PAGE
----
Encouraging the career of motherhood

Encouraging the career of motherhood

Turkish Prime Minister Ahmet Davutoğlu, before he participated in the “unity against terror” event in Paris together with world leaders, the biggest France has seen in its history, announced a significant program concerning women.

Did this “Family and Population Protection” program please the women of Turkey, a country that is 125th out of 147 countries in the gender equality index?

Let us take a look at what is in the program. As far as we understand from Davutoğlu’s statement, it is primarily a measure against Turkey’s aging population. Davutoğlu said they want to increase the fertility rate, which is currently around 2.07, to 2.1 in four or five years, but the real target is 3. He says the aim is to re-balance the aging population in one generation - in other words, in 30 to 40 years.

The government will make financial contributions depending on the number of children to encourage women to give birth. For the first baby, a one-off payment of 300 Turkish Liras will be given to the mother, for the second it will be 400 liras, and for the third it will be 600 liras.

In what the media has called the “Family Package,” there are other things too, such as the obligation to set up day care centers for municipalities, incentives for private daycare centers, part-time working opportunities for women, dowry money, and a comprehensive training campaign to combat violence against women and children.   

Did the "Family Package" please women? The answer is a short “No.”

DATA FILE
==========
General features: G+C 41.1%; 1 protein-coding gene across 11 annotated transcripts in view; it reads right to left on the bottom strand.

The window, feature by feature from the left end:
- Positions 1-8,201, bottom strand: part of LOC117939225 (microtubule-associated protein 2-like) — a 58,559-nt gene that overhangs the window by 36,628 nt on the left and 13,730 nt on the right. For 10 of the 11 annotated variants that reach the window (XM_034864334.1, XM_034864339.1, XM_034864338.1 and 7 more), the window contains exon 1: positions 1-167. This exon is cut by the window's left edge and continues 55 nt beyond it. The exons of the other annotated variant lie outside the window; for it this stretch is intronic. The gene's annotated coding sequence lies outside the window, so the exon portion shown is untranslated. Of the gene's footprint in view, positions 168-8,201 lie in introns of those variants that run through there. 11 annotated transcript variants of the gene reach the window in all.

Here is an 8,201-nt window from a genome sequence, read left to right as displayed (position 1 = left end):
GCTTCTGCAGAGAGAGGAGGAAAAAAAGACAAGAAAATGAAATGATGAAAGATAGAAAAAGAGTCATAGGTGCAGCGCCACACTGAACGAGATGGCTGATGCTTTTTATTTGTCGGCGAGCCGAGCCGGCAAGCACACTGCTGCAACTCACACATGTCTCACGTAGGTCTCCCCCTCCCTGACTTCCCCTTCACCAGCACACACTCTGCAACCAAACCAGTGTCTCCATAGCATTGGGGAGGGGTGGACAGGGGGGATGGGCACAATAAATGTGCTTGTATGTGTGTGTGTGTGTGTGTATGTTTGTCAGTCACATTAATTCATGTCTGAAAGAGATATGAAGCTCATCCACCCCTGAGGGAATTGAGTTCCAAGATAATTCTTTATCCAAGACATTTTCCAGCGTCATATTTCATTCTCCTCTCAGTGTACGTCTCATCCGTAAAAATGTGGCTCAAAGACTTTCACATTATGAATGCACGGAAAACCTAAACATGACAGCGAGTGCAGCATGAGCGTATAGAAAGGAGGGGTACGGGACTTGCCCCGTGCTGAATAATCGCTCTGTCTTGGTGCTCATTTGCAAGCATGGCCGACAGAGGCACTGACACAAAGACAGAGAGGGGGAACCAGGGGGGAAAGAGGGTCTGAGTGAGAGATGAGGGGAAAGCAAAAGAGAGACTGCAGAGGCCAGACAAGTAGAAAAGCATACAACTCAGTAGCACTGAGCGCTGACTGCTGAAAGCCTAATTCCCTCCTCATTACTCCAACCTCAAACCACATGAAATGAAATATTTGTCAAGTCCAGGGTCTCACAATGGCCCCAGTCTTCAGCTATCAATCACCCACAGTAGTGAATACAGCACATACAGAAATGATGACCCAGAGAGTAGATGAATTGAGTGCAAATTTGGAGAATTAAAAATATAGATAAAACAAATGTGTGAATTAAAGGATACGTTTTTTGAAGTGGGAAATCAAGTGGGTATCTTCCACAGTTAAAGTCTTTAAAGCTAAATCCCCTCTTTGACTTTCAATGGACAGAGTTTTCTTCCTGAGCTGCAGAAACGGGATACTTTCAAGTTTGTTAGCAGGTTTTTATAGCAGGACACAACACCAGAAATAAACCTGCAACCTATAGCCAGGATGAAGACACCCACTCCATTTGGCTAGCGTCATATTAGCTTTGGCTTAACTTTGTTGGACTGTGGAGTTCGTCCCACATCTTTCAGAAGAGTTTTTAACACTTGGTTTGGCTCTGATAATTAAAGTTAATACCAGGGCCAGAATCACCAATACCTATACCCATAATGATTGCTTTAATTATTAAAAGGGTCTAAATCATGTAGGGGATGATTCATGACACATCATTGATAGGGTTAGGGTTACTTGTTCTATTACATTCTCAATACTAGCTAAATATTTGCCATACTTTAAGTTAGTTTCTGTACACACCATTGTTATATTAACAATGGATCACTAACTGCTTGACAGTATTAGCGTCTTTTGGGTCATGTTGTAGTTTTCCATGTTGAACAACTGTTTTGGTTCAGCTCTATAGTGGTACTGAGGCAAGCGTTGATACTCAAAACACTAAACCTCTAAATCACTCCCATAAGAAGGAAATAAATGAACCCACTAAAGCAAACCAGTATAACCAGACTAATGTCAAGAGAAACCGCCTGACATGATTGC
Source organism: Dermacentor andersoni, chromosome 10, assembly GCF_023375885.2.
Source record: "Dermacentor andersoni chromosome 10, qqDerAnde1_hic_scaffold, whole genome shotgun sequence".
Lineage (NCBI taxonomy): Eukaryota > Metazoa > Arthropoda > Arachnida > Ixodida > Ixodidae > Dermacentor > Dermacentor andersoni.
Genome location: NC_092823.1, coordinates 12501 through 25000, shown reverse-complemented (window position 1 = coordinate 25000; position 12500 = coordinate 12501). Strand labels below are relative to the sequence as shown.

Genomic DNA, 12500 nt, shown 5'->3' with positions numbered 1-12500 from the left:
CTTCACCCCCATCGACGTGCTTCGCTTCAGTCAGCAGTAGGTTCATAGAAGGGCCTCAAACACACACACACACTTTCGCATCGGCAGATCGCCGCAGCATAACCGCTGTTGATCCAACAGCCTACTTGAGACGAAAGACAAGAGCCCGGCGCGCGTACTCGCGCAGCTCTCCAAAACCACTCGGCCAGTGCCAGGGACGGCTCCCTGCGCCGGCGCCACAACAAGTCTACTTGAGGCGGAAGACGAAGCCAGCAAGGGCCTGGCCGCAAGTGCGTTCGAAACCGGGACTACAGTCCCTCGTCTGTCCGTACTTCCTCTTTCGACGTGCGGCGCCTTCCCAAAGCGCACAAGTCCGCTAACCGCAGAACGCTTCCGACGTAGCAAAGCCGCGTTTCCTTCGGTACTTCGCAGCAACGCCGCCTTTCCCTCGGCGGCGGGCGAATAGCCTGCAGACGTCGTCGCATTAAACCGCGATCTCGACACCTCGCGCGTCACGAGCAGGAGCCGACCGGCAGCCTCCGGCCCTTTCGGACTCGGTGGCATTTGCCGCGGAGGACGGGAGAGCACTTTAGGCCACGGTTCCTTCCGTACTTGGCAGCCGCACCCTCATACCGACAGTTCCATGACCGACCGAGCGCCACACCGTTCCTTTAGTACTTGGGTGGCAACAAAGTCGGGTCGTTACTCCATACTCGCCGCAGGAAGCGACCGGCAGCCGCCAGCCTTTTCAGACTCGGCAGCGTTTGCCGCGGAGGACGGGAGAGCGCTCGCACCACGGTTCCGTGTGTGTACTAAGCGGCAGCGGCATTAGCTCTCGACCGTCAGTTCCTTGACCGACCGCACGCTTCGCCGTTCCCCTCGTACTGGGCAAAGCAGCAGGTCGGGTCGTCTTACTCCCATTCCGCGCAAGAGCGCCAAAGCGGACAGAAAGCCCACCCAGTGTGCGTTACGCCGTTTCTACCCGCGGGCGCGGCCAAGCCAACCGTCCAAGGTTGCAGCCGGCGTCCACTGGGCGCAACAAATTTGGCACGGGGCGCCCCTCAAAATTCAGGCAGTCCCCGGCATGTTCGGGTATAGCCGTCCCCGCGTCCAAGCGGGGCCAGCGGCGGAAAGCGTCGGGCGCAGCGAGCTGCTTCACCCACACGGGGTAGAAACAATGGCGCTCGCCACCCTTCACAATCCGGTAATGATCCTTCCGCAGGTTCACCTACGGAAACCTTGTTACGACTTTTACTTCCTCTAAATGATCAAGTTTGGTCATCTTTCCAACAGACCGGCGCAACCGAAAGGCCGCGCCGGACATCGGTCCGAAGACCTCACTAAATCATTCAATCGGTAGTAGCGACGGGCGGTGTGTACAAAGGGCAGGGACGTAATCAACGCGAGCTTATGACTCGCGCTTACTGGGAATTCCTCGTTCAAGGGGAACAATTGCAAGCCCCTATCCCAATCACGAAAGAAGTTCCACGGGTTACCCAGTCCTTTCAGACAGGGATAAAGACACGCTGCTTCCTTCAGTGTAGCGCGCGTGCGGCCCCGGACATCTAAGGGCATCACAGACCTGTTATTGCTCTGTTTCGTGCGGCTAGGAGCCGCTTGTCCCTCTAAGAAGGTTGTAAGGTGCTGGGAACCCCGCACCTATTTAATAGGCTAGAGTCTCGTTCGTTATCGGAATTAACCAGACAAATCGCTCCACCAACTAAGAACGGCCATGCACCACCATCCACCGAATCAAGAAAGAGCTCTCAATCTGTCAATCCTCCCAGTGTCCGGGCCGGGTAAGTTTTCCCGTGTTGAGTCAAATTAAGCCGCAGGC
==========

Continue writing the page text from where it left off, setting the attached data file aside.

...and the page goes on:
Women’s organizations that have been struggling for gender equality for years all agree that the program Davutoğlu has announced will make women more home-bound and will totally remove them from from working life. For example, according to the head of the Turkey’s Women Associations Federation, Canan Güllü, the government is telling women “to stay at home and bear children.”

Turkish Women's Union head Sema Kendirici, on the other hand, argued that the dowry money support will only be good for supporting “early marriage,” which they have been fighting against for years.

Unfortunately, in Turkey, where one in every four marriages is an “early marriage,” this issue is snowballing instead of diminishing.

It was only a few days ago that the head of the Social Fabric Foundation Nureddin Yıldız, a NGO that we have not heard of much before, said there was no obstacle to the marrying of children as young as six years old.

The harshest reaction came from the Women’s Labor and Employment Initiative (KEİG), which said the package was only encouraging the “career of motherhood.” Referring to Health Minister Mehmet Müezzinoğlu’s words that the greatest career was motherhood,” the KEİG said women were being sacrificed to the trend of protecting the population.

KEİG also said Davutoğlu’s speech was dominated by the thought that it was women’s responsibility to take care of their family members, so no reference was made to the responsibility of fathers.

As for childcare, arrangements only involving mothers come to mind.

In short, the view of the government on gender inequality has problems from the start.

As the KEİG has stated, the numerous packages that the government has submitted concerning women so far has absolutely not been successful in presenting solid changes that would eliminate gender inequality.